We also recognize the important distinction between the federal and North Dakota procedure for promulgating rules of procedure. Under the federal procedure, the United States Supreme Court has the power to recommend rules of civil procedure to Congress, but the rules do not take effect until ninety days after they are reported to Congress. 28 U.S.C.A. § 2072. Thus, on the federal level Congress essentially makes the final decision on enacting rules of civil procedure, including Rule 54(b), as well as what orders are appealable. In contrast the North Dakota Constitution, Art. VI, § 3, authorizes the North Dakota Supreme Court to "promulgate rules of procedure, including appellate procedure, to be followed by all the courts of this state." Thus, in this state the Legislature determines what orders are appealable but this court has the final authority on rules of procedure for the courts, including Rule 54(b).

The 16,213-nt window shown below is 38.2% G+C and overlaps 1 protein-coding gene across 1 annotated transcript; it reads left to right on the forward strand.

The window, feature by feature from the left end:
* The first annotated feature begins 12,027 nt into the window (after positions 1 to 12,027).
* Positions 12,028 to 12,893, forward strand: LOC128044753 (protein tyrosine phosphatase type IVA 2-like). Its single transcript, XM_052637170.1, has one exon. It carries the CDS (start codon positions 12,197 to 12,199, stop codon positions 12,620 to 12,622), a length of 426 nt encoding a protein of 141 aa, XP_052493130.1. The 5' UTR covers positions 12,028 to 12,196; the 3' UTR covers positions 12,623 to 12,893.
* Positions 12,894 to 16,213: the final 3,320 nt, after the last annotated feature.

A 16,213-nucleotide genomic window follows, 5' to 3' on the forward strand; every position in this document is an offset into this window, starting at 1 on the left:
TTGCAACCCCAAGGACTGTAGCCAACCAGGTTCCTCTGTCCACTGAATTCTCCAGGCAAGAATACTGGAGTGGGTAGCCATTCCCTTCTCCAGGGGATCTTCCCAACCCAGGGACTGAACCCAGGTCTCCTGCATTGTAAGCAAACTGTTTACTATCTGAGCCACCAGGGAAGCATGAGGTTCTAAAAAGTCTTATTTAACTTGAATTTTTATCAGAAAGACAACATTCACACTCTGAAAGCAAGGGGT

3. The Wentworths raised the following issues involving the merits of this appeal:
"2. WHAT STANDARD IS TO BE APPLIED BY THE DISTRICT COURTS IN DETERMINING WHETHER POSSESSION IS TO BE GRANTED UNDER CHAPTER 32-07 NDCC?
"3. DID THE WENTWORTHS PRESENT MERITORIOUS DEFENSES AND DID THE COURT ERR OR ABUSE ITS DISCRETION IN AWARDING POSSESSION OF COLLATERAL TO THE BANK AND IN MAKING A FINAL DETERMINATION AS TO THE WENTWORTH'S DEFENSES?
"4. WERE THE WENTWORTHS DENIED THEIR RIGHT TO DUE PROCESS OF LAW IN THESE PROCEEDINGS?"